T / F At sea level the carrier gas leaving a sevoflurane vaporising chamber always contains approx. 21% sevoflurane.
T / F With increasing altitude, a vaporiser progressively delivers a lower partial pressure of anaesthetic than what is intended..
T / F At their boiling point, all substances have a saturated vapour pressure equal to the atmospheric pressure.
T / F A liquid becomes cold as it is vaporised, because heat energy contained in the liquid is converted to kinetic energy in the molecules which are escaping as a vapour.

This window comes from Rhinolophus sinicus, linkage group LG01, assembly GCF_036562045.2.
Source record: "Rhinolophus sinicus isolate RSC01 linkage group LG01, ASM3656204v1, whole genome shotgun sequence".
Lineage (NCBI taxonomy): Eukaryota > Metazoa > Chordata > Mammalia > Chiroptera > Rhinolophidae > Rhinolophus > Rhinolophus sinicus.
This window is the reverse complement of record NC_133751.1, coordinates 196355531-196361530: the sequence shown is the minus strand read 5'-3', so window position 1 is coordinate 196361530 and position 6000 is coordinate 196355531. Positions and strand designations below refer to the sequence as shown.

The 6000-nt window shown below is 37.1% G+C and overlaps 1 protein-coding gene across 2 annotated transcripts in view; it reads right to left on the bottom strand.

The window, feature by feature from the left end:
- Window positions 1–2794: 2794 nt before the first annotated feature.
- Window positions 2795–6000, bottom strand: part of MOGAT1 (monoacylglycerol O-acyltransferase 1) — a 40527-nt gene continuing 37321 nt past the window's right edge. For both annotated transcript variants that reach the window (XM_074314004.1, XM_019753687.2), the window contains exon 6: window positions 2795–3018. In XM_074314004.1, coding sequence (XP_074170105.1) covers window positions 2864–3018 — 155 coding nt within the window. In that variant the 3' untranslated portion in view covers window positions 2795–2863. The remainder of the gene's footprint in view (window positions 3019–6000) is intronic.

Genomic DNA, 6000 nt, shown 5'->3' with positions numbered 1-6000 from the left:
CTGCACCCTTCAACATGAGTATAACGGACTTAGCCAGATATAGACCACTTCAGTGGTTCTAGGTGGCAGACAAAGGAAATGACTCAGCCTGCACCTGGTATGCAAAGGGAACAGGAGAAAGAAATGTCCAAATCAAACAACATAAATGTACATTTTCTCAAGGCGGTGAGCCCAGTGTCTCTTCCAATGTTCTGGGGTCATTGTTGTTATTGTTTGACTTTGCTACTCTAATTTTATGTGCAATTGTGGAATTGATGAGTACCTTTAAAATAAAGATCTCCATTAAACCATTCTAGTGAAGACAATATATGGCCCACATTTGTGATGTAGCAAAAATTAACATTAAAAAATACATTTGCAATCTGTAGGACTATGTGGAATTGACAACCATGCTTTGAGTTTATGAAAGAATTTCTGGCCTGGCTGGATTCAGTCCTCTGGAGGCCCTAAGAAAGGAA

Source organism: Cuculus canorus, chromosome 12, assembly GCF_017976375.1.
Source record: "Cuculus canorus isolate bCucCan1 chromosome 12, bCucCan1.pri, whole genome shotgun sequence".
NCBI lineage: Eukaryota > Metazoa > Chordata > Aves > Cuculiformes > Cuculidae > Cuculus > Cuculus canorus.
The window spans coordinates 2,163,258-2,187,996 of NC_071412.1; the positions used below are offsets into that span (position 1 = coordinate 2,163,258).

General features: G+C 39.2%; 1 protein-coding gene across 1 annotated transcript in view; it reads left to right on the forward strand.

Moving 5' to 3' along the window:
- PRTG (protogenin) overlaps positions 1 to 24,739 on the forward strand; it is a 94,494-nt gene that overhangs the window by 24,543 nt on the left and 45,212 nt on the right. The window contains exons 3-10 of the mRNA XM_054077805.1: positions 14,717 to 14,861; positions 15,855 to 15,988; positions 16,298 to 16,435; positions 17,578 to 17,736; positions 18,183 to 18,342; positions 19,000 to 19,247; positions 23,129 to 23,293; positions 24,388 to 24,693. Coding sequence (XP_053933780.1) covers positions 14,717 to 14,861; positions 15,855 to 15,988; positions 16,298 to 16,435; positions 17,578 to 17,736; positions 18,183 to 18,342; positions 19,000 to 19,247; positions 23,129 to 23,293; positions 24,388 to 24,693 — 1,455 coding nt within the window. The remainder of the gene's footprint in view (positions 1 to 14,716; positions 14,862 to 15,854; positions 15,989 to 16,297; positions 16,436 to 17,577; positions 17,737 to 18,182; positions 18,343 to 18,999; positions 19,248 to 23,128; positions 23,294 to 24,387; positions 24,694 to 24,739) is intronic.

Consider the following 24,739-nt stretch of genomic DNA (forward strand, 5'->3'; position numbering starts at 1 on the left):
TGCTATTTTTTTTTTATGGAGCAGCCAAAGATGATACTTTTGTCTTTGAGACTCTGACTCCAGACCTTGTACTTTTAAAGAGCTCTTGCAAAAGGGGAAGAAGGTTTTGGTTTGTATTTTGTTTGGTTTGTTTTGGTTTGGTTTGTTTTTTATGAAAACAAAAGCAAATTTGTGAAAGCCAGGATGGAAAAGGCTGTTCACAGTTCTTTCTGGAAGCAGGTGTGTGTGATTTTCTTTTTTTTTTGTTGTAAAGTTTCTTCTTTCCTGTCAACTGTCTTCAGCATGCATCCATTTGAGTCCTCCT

T / F To maintain a constant temperature of the liquid anaesthetic, vaporisers are constructed of a good insulator such as copper.
Two bonus questions 🙂
- Our vaporisers are often referred to as “plenum” vaporisers. What does plenum mean in this context?
- The anaesthetic apparatus shown above includes a vaporiser. How does it work in conjunction with the breathing system shown?